The photographs I took in Paris — even the photographs that I’d taken while feeling overwhelmed and anxious — helped shape the narrative of a storybook honeymoon. And while my memory tells me that this narrative may not be entirely accurate, it’s the one that I prefer to present to both myself and others as the truth. I also can’t help wondering if perhaps accuracy and truth aren’t really the same thing, after all — because while it’s accurate to say that I experienced moments of dismay, frustration, anger and fear during my honeymoon, I’m also speaking the truth when I say that it was perfect. Pictures that were taken under one set of circumstances might ultimately convey a different meaning, and somehow both ways of looking at the photograph are simultaneously correct. Images like the one below, taken from the top of Notre Dame, seem peaceful and romantic, even though at the time the height was making me dizzy, I was worried that they were suddenly going to start ringing the enormous thirteen-ton bell, and I felt shaken up after climbing the circular tower staircase, slippery after eight hundred years of use, behind an old Polish man with a bad limp who seemed likely to fall on Matt and I at any moment.
But when I see this picture I know that this moment, as frightening as it might have seemed at the time, was also unbelievably wonderful. And even if I didn’t feel particularly peaceful or romantic, the image itself is undoubtedly so. Both ways of looking at that picture are true.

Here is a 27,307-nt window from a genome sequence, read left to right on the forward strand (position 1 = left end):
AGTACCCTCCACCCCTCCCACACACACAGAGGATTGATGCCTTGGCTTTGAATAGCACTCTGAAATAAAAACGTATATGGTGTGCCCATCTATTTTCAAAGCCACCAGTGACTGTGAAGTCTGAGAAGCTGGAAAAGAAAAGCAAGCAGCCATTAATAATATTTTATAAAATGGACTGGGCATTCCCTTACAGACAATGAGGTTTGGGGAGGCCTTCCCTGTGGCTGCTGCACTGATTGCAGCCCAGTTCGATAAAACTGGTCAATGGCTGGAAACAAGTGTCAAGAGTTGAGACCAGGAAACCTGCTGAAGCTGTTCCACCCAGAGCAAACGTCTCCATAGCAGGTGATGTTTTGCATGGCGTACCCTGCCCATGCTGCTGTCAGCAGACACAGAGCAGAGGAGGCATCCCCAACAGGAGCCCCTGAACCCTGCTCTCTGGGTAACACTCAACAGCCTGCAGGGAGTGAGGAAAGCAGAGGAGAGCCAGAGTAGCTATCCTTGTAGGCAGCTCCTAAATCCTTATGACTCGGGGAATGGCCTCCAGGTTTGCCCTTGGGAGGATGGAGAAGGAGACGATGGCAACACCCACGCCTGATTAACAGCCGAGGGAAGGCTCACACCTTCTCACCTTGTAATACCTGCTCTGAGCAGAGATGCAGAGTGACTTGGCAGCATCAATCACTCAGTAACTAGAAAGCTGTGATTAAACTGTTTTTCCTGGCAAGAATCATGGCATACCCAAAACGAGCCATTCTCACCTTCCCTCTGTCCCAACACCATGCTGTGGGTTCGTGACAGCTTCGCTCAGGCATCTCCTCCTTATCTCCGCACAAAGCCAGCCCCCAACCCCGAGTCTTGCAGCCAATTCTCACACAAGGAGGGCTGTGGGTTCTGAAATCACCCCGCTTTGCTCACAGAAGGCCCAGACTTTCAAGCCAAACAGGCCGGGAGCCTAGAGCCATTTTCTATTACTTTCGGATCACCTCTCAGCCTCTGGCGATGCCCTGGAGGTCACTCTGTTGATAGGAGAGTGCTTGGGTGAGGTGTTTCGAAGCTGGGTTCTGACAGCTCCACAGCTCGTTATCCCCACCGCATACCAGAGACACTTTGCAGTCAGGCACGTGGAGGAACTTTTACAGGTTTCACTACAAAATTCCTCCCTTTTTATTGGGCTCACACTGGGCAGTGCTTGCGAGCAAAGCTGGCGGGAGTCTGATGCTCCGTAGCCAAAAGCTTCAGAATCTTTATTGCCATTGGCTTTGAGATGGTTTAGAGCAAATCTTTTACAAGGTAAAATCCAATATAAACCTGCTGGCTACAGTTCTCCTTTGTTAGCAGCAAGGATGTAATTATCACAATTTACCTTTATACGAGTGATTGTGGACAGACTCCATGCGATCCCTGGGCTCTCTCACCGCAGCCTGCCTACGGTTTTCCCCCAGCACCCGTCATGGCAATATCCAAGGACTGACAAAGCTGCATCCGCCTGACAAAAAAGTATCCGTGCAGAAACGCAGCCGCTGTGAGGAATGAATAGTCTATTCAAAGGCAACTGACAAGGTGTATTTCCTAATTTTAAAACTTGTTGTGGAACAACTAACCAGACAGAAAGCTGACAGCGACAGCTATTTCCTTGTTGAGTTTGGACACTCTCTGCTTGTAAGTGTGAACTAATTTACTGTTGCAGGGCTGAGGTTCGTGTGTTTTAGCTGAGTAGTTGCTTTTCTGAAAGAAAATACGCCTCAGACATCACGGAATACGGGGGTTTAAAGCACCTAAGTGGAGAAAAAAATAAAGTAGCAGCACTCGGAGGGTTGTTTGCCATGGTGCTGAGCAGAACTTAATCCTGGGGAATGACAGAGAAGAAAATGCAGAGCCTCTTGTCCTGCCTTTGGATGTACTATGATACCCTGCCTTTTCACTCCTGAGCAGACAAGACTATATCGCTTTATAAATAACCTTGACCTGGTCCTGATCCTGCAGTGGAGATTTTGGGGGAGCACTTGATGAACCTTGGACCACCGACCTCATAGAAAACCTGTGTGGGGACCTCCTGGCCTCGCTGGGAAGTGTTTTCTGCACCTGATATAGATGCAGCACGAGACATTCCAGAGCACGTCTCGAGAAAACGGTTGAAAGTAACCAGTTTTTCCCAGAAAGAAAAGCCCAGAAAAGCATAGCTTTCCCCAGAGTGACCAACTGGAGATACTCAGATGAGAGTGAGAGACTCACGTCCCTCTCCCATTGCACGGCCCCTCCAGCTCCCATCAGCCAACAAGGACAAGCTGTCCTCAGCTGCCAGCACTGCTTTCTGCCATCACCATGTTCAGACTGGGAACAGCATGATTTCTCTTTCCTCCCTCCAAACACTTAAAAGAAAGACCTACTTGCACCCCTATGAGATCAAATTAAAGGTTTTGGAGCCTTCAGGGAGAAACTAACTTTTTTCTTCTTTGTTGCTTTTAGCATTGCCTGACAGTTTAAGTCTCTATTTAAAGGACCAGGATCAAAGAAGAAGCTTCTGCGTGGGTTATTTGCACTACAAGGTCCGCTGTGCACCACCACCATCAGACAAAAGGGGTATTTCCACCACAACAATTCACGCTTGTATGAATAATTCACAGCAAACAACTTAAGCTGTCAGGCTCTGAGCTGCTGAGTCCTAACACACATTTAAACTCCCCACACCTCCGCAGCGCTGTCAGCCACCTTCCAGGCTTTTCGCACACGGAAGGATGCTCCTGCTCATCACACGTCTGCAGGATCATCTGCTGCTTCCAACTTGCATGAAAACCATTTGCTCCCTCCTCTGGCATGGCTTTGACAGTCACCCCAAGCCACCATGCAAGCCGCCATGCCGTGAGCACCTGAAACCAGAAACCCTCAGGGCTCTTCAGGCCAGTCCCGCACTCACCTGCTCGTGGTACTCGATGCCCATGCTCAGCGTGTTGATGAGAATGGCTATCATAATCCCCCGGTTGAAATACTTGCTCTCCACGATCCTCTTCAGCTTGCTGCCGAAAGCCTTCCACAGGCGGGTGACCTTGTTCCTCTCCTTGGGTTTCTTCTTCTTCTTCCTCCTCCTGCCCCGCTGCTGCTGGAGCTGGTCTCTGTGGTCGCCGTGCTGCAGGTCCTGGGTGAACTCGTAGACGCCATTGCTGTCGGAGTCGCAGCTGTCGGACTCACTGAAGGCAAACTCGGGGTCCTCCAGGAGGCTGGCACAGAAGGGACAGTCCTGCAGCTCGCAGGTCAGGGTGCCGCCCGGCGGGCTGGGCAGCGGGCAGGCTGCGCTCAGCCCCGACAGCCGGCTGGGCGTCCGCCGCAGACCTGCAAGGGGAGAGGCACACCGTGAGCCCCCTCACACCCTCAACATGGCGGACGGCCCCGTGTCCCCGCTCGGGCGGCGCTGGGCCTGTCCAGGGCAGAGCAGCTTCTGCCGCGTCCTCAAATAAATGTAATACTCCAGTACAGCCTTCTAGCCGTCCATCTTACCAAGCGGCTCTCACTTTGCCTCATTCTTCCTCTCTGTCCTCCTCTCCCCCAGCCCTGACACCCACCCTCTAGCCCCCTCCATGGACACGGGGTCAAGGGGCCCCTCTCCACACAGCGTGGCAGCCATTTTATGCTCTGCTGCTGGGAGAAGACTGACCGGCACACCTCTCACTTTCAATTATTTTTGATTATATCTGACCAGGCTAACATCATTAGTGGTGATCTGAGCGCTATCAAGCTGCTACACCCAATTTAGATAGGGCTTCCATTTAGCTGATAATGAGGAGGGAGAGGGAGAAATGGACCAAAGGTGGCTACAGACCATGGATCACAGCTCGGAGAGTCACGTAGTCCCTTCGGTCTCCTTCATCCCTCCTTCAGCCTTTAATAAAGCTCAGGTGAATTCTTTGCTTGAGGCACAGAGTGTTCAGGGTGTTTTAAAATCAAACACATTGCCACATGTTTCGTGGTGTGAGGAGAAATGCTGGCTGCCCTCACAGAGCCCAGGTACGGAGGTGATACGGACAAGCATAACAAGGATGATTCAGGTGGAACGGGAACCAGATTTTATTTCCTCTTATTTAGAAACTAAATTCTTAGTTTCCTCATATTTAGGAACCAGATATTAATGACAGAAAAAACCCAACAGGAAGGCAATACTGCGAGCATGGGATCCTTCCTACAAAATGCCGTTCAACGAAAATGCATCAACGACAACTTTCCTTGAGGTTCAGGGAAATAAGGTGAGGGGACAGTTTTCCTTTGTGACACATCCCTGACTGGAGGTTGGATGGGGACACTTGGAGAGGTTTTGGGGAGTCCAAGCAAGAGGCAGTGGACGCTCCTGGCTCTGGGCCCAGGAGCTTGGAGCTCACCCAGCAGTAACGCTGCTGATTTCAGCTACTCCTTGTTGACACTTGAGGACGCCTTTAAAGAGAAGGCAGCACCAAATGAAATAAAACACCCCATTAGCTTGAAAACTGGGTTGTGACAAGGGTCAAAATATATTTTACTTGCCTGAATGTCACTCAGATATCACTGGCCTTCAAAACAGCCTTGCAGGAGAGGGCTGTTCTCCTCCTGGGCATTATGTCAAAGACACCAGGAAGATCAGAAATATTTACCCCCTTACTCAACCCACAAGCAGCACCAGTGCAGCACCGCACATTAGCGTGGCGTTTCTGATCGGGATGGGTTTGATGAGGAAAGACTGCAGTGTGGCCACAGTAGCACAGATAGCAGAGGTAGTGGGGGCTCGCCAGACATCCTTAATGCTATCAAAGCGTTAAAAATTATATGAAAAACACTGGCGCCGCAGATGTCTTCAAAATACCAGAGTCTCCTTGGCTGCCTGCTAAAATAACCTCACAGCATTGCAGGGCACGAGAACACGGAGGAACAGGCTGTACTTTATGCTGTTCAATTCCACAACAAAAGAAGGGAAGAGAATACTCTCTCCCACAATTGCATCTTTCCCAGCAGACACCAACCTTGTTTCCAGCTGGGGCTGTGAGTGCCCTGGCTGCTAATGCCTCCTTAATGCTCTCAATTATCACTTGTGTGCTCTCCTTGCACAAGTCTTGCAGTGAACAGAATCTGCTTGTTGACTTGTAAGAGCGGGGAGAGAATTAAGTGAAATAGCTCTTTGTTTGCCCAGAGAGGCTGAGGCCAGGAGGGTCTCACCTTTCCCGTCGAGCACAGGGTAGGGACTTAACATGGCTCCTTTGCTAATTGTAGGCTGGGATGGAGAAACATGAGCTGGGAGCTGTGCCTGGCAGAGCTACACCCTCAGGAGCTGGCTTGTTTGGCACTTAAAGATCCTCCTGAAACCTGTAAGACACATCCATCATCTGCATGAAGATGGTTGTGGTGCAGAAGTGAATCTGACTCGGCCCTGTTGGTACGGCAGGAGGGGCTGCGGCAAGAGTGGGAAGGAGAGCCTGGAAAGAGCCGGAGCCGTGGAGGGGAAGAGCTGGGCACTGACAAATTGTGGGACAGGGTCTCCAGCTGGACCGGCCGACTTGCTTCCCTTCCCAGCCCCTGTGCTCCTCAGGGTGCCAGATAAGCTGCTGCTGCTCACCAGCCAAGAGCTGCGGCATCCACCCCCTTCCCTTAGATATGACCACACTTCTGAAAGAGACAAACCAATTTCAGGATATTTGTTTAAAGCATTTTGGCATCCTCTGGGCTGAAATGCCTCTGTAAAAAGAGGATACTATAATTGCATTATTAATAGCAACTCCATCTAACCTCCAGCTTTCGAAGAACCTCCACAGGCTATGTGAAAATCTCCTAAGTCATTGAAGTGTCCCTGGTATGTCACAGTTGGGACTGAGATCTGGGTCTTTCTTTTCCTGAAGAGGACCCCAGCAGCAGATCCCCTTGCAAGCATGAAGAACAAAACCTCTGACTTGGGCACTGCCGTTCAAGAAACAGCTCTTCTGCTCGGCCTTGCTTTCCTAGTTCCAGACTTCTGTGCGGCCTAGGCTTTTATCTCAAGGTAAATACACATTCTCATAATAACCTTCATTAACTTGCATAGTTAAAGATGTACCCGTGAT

We take pictures and write status updates and scrawl out journal entries because we’re trying to put together some kind of lasting story about our lives. And as much as these things might seem pointless or self-indulgent now, I suspect that someday, someone will be grateful for these records. In the same way that I love poring over old photographs, enjoying the ephemera in the background almost as much as the figures in the foreground, I’m sure that someday someone will squeal over the quaint adorableness of pictures of iPhones and Kindles. We make fun of people who Instagram their food, but I would give my eyeteeth to have similar photographs of meals from 50 or 60 years ago. Posterity of the mundane always seems slightly ridiculous at the time, but I’m willing to bet that our grandkids and great-grandkids won’t be disappointed that we took the time to pause our lives in order to document them.
It seems hardly fair, anyway, to think of it as “pausing” our lives, when the documentation itself has always been so much a part of how we live.